psychology

Horns, Haloes, and Heroism: The Science of Doing the Right Thing

Yesenia Guitron knew something was wrong at the bank branch where she worked. She was getting complaints from customers—many from Mexico and undocumented—that they were being charged for accounts they had never opened and were receiving debit cards they had never requested. Guitron, a personal banker at a local Wells Fargo in the Napa Valley town of St. Helena, began to realize that some of her colleagues, under intense pressure to open accounts, were doing so without customers’ knowledge. Read more about Horns, Haloes, and Heroism: The Science of Doing the Right Thing »

From the Spring 2017 Virtue and Vice issue of California.

Unboggling Minds: New Brain Study May Impact Language Research

Scientists have long believed that the cortex, the outer layer of the brain, was responsible for figuring out the meaning in a sentence. But a new study out of UC Berkeley shows that the hippocampus, a brain structure long believed to act as a center for linking memories together, plays an active role in extracting meaning from language.

“This gives us a new insight into how memory works in humans, and how memory interacts with the rest of the brain to produce behavior,” says study co-author and Berkeley psychology professor Robert Knight. Read more about Unboggling Minds: New Brain Study May Impact Language Research »

Out of the Gate: Laughing Through Tears

In 1966, the same year that I finished my studies at UC Berkeley, the psychology department made a scientific breakthrough. A graduate student discovered that watching an extremely graphic film documenting the subincision rites (the ritual cutting of the undersides of the penises) of Australian aboriginal boys could raise stress levels, particularly in men. Read more about Out of the Gate: Laughing Through Tears »

From the Fall 2015 Questions of Race issue of California.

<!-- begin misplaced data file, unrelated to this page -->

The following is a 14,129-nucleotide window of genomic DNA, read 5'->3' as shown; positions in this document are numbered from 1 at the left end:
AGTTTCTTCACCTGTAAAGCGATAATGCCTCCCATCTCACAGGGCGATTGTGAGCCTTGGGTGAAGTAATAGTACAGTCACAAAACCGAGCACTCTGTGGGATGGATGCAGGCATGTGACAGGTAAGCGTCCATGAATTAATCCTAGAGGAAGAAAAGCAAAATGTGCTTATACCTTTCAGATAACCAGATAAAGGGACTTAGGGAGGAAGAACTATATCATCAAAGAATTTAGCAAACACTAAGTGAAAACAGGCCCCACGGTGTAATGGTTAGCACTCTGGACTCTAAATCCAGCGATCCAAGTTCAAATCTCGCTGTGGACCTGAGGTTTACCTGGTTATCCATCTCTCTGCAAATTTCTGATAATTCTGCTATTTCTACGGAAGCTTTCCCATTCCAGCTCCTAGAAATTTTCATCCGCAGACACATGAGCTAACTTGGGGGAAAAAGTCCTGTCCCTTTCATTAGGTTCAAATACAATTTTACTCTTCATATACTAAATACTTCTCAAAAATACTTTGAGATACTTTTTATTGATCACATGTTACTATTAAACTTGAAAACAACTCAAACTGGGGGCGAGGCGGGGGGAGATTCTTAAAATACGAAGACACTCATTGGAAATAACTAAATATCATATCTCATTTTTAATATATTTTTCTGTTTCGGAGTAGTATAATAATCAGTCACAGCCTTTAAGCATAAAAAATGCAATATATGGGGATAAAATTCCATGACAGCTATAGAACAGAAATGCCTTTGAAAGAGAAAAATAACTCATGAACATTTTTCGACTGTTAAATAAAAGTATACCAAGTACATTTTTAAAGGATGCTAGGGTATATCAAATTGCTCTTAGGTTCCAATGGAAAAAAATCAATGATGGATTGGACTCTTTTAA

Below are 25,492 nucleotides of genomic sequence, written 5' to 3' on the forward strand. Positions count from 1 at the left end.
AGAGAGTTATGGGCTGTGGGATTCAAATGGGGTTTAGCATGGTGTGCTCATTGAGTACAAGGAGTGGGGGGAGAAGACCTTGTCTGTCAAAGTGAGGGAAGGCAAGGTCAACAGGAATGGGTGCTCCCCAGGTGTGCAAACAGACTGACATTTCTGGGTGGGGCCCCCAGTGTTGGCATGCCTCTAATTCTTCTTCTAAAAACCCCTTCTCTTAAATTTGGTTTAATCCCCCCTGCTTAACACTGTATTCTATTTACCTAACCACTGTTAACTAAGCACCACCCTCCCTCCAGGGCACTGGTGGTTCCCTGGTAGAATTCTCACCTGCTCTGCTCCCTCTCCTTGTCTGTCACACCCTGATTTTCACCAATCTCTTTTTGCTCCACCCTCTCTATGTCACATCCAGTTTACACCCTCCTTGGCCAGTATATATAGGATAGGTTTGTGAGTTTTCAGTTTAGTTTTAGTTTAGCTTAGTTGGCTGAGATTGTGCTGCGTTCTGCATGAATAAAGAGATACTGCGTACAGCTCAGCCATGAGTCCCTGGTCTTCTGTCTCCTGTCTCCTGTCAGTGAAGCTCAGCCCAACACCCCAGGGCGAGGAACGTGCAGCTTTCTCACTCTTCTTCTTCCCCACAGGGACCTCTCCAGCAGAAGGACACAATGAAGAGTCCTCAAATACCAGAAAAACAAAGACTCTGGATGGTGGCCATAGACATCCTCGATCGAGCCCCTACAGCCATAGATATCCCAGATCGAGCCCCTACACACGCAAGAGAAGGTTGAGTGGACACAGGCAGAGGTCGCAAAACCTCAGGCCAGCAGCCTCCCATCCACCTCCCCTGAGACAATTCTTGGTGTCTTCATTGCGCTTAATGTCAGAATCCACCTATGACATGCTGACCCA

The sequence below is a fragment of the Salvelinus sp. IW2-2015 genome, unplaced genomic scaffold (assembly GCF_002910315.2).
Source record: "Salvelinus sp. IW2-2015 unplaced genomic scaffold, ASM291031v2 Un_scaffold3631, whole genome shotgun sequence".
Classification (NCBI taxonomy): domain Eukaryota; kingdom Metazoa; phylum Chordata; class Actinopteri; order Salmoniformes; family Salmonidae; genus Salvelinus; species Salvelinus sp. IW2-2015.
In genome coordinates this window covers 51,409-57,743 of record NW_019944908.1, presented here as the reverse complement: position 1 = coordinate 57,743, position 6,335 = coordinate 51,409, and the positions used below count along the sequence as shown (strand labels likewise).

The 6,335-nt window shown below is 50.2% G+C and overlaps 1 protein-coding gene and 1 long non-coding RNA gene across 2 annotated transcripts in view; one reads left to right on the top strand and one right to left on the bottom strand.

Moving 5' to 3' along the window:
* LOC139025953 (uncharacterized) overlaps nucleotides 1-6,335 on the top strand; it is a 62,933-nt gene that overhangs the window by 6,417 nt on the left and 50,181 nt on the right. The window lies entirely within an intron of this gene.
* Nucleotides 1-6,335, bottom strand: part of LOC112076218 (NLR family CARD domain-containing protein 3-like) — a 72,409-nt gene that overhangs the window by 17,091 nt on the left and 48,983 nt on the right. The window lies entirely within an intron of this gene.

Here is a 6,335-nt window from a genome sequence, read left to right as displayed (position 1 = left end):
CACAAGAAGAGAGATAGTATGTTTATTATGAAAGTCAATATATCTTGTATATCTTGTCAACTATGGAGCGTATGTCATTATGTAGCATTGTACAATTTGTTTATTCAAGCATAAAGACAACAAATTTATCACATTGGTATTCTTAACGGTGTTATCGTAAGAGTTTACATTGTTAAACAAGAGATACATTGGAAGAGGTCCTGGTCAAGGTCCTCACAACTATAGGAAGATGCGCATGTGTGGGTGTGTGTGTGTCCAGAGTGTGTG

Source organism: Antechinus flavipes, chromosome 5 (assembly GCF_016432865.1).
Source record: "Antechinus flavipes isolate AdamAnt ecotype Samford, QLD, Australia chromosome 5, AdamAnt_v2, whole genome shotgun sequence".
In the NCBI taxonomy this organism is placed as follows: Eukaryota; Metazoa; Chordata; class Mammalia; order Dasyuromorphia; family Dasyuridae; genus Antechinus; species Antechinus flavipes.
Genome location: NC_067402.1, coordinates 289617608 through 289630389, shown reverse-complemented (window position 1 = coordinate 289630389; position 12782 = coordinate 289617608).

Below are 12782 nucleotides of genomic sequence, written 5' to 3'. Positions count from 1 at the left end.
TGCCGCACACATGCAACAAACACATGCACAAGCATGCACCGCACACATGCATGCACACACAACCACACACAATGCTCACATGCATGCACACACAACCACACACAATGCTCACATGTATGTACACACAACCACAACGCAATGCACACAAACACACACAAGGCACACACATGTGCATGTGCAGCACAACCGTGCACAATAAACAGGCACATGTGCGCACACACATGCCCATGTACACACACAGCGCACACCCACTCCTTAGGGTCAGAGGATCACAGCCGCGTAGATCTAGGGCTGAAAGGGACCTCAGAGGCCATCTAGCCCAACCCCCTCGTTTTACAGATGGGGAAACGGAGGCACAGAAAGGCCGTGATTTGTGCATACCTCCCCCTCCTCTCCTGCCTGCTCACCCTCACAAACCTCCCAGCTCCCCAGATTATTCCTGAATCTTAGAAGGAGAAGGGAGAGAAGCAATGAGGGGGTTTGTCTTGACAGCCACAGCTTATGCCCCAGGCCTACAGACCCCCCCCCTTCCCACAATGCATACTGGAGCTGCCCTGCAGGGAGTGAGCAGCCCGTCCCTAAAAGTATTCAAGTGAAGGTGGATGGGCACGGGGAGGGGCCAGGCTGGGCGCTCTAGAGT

Emotional Truth: Cal Expert Tutored Pixar to Get Joy and Sadness Right in “Inside Out”

Dacher Keltner is a huge fan of Pixar’s Inside Out. The UC Berkeley psychologist and co-director of the Greater Good Science Center had already seen the quirky animated flick several times before its official release in theaters this weekend. “I think it’s amazing,” he says. “I really was astounded at how much truth they reveal about emotion.” Read more about Emotional Truth: Cal Expert Tutored Pixar to Get Joy and Sadness Right in "Inside Out" »

Preschoolers Really Do Outsmart Adults: Here’s How They Do It

My not-quite-2-year-old can’t articulate beyond the monosyllabic level: “Ma” and “Pa,” of course, and “Wa” for water. But what really gets him jacked is his “La”: an old iPad that is now his exclusive, if crusty and sticky, property. He plays games that still confound me, and cruises the internet with ease, ferreting out YouTube clips and videos that amuse him. In short, when watching him, I sometimes get the uneasy feeling that I’m witnessing the evolution of a (terribly cute n’ cuddly) cyborg: O brave new world, That has such people in’t, etc. Read more about Preschoolers Really Do Outsmart Adults: Here's How They Do It »

Strike a Pose: How Modeling Behaviors Can Change Your Outlook

Feeling downtrodden and powerless? Take a tip from the bantam rooster. It may be the most diminutive of chickens, but it struts its stuff like a cassowary. When it strides the barnyard, all the other fowl give it a wide berth.  And by practicing a similar swagger, you can achieve the same ends. By acting powerful you become, in effect – powerful. Read more about Strike a Pose: How Modeling Behaviors Can Change Your Outlook »

Behind the Curtain

Berkeley psychology professor Arthur Shimamura is unabashedly obsessed with cinema, but his day job is studying the brain. So, as both cineaste and scientist, it made sense to merge his livelihood with his passion.

Shimamura has coined the term “psychocinematics” to describe the cognitive aspects of the movie-going experience. He has a blog and a new book, Psychocinematics: Exploring Cognition at the Movies (Oxford University Press, 2013). For anyone who revels in the smell of popcorn and the roar of the Dolby sound system, it’s fascinating stuff. Read more about Behind the Curtain »

From the Fall 2013 Film Issue issue of California.

The Kids Are Alright

If you’re reading this, you were once a child. We won’t all become parents, or get married, or live to a ripe old age, but we’ve all experienced childhood. And yet, for all its universality, it is by no means a fixed idea or immutable reality. Our very notions of childhood—the nature of the experience, what expectations and privileges attend to it, how long it lasts—these things have changed with time and circumstance, and differ across cultures. Read more about The Kids Are Alright »

From the Spring 2013 Growing Up issue of California.
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